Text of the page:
Schwab clients withdraw $8.8 billion from Prime funds this week

(Bloomberg) — Charles Schwab Corp . was hit with $8.8 billion in net outflows from its prime money market funds this week as investors scrutinized the brokerage’s resilience amid questions about the health of the broader financial industry.

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Clients pulled cash from two Schwab Value Advantage Money funds, which had a combined $195 billion in assets as of March 15, representing the biggest redemptions in at least six months, according to company data compiled by Bloomberg. The data covers the three days up to 15 March.

Schwab’s own government and treasury funds had inflows in each of the three days, while the prime funds had outflows, according to the company̵[ads1]7;s data.

Prime funds are distinct from sovereign and sovereign money market funds, which have grown in popularity since the financial crisis of 2008 and since the market crash at the start of the pandemic in 2020. Prime funds’ assets fell by $18 billion industry-wide for the week ending March 15, . while overall money market funds increased by $121 billion, according to data from the Investment Company Institute.

Although outflows are a risk, the overall Schwab franchise remains healthy, according to a Bloomberg Intelligence report. “Schwab’s stronger base of mostly FDIC-insured retail deposits is a key support from contagion outflows,” wrote analysts led by Neil Sipes.

Prime fund outflows began after a weekend in which Silicon Valley Bank and Signature Bank failed, and investors scrambled to rate firms including First Republic Bank and PacWest Bancorp. Schwab’s banking unit had $14 billion in unrealized losses in its portfolio of held-to-maturity assets by the end of 2022, prompting company executives to try to reassure investors this week that they have sufficient liquidity to weather market volatility.

“While its greater exposure to fixed income is similar to that of declining SVB, we see the risk of unrealized losses materializing as mitigated by Fed easing and Schwab’s ability to generate liquidity organically,” according to Bloomberg Intelligence analysts.

Schwab’s money market funds are stress-tested for their exposure to interest rate changes and have daily and weekly liquidity levels above regulatory requirements, according to Mike Peterson, a company spokesman. The company’s prime fund has seen significant growth in assets over the past year, he said.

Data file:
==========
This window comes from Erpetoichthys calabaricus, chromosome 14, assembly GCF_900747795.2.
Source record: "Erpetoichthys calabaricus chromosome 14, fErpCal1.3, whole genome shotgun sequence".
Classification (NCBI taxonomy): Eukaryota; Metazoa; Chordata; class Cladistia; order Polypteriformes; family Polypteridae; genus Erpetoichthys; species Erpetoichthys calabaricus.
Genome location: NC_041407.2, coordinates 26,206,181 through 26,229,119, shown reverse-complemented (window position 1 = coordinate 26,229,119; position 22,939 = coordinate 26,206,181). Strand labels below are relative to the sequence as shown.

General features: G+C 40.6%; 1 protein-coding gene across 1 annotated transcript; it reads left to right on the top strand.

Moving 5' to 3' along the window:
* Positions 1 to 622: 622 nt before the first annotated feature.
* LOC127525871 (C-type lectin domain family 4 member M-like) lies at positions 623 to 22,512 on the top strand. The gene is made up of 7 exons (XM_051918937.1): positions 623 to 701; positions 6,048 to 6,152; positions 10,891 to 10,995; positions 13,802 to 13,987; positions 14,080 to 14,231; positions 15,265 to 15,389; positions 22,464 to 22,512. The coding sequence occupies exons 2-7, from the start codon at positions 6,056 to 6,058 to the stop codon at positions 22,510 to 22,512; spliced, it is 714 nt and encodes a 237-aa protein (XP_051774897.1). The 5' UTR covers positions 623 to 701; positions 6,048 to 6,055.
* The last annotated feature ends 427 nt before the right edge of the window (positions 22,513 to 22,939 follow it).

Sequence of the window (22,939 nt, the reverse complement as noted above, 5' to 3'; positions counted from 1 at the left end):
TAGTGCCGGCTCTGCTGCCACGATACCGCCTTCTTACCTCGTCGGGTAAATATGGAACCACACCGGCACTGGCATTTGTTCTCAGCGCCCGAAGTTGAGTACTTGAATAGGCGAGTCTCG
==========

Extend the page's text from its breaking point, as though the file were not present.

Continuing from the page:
“In a rising interest rate environment, we had clients taking advantage of rapidly increasing yields, and now with market volatility, as we expect, clients are seeking the relative safety of public funds,” Peterson said in an email. “Within our money market funds, we are seeing a rotation from prime funds towards government funds, which is typical in this market environment.”

Schwab’s shares traded as low as $45 on March 13, their lowest intraday price in more than two years. They have fallen about 24% since March 8, as depositors fled Silicon Valley Bank and questions were raised about the broader financial system. The stock fell 2.8% to $57.88 in regular New York trading on Thursday.

The Schwab funds are among the largest prime money funds in the United States, a product that typically invests in securities issued by financial institutions and non-financial companies. Prime funds are a source of capital for many of the world’s largest financial institutions, and the Schwab funds had certificates of deposit from Deutsche Bank AG and Truist Bank as well as certificates issued by units of Citigroup Inc. and Bank of America Corp., according to fund filings.

Investors have rushed into Treasuries and sovereign money market funds in the past week, pushing aggregate mutual fund assets to a record $5.39 trillion as of March 15, according to Crane Data, a firm that specializes in monitoring the industry.

“We are experiencing inflows across the board, generally across all of our liquidity products,” Deborah Cunningham, chief investment officer for global liquidity markets at Federated Hermes Inc., said in an email. “It seems to be coming from bank deposit products more than anything else.”

(Adds total prime fund output and adds context in fourth and fifth paragraphs)

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